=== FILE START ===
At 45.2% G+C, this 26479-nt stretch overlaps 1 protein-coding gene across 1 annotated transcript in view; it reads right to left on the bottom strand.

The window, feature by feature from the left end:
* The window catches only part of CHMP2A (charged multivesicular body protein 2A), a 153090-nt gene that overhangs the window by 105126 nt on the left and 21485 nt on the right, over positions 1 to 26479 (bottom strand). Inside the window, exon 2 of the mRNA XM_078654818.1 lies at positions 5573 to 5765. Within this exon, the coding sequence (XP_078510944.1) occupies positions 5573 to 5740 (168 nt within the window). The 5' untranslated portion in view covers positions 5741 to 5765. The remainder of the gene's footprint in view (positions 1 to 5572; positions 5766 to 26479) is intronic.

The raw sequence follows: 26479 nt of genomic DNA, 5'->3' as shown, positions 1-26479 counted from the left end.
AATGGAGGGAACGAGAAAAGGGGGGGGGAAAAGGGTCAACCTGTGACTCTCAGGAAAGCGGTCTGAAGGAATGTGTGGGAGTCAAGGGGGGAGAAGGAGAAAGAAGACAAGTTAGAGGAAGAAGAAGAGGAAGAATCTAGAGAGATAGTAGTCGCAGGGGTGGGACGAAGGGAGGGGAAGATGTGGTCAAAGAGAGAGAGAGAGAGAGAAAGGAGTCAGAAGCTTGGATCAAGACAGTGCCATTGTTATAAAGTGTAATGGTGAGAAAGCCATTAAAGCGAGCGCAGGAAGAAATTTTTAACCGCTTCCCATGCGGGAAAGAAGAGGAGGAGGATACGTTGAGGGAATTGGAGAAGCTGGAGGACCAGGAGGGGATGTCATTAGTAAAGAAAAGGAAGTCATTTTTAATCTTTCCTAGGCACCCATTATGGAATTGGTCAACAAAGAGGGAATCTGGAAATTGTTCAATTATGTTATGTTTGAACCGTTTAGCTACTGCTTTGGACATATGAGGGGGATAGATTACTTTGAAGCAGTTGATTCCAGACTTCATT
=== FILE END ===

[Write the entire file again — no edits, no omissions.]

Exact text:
At 45.2% G+C, this 26479-nt stretch overlaps 1 protein-coding gene across 1 annotated transcript in view; it reads right to left on the bottom strand.

The window, feature by feature from the left end:
* The window catches only part of CHMP2A (charged multivesicular body protein 2A), a 153090-nt gene that overhangs the window by 105126 nt on the left and 21485 nt on the right, over positions 1 to 26479 (bottom strand). Inside the window, exon 2 of the mRNA XM_078654818.1 lies at positions 5573 to 5765. Within this exon, the coding sequence (XP_078510944.1) occupies positions 5573 to 5740 (168 nt within the window). The 5' untranslated portion in view covers positions 5741 to 5765. The remainder of the gene's footprint in view (positions 1 to 5572; positions 5766 to 26479) is intronic.

The raw sequence follows: 26479 nt of genomic DNA, 5'->3' as shown, positions 1-26479 counted from the left end.
AATGGAGGGAACGAGAAAAGGGGGGGGGAAAAGGGTCAACCTGTGACTCTCAGGAAAGCGGTCTGAAGGAATGTGTGGGAGTCAAGGGGGGAGAAGGAGAAAGAAGACAAGTTAGAGGAAGAAGAAGAGGAAGAATCTAGAGAGATAGTAGTCGCAGGGGTGGGACGAAGGGAGGGGAAGATGTGGTCAAAGAGAGAGAGAGAGAGAGAAAGGAGTCAGAAGCTTGGATCAAGACAGTGCCATTGTTATAAAGTGTAATGGTGAGAAAGCCATTAAAGCGAGCGCAGGAAGAAATTTTTAACCGCTTCCCATGCGGGAAAGAAGAGGAGGAGGATACGTTGAGGGAATTGGAGAAGCTGGAGGACCAGGAGGGGATGTCATTAGTAAAGAAAAGGAAGTCATTTTTAATCTTTCCTAGGCACCCATTATGGAATTGGTCAACAAAGAGGGAATCTGGAAATTGTTCAATTATGTTATGTTTGAACCGTTTAGCTACTGCTTTGGACATATGAGGGGGATAGATTACTTTGAAGCAGTTGATTCCAGACTTCATT